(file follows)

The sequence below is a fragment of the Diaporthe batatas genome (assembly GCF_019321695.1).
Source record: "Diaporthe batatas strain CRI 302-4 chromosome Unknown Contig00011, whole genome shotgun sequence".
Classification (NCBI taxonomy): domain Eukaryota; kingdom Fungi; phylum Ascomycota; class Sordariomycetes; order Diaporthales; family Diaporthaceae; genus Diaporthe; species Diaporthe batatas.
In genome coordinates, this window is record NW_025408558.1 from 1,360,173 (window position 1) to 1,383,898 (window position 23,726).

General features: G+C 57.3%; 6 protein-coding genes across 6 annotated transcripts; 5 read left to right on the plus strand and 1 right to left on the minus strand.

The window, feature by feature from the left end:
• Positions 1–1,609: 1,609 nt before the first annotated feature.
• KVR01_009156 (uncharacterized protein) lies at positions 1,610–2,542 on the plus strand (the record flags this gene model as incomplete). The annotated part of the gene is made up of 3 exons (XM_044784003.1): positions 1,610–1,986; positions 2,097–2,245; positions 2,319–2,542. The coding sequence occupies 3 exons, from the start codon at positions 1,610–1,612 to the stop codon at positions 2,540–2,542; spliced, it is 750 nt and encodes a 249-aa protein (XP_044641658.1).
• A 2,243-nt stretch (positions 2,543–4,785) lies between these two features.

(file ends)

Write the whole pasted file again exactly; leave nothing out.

The sequence below is a fragment of the Diaporthe batatas genome (assembly GCF_019321695.1).
Source record: "Diaporthe batatas strain CRI 302-4 chromosome Unknown Contig00011, whole genome shotgun sequence".
Classification (NCBI taxonomy): domain Eukaryota; kingdom Fungi; phylum Ascomycota; class Sordariomycetes; order Diaporthales; family Diaporthaceae; genus Diaporthe; species Diaporthe batatas.
In genome coordinates, this window is record NW_025408558.1 from 1,360,173 (window position 1) to 1,383,898 (window position 23,726).

General features: G+C 57.3%; 6 protein-coding genes across 6 annotated transcripts; 5 read left to right on the plus strand and 1 right to left on the minus strand.

The window, feature by feature from the left end:
• Positions 1–1,609: 1,609 nt before the first annotated feature.
• KVR01_009156 (uncharacterized protein) lies at positions 1,610–2,542 on the plus strand (the record flags this gene model as incomplete). The annotated part of the gene is made up of 3 exons (XM_044784003.1): positions 1,610–1,986; positions 2,097–2,245; positions 2,319–2,542. The coding sequence occupies 3 exons, from the start codon at positions 1,610–1,612 to the stop codon at positions 2,540–2,542; spliced, it is 750 nt and encodes a 249-aa protein (XP_044641658.1).
• A 2,243-nt stretch (positions 2,543–4,785) lies between these two features.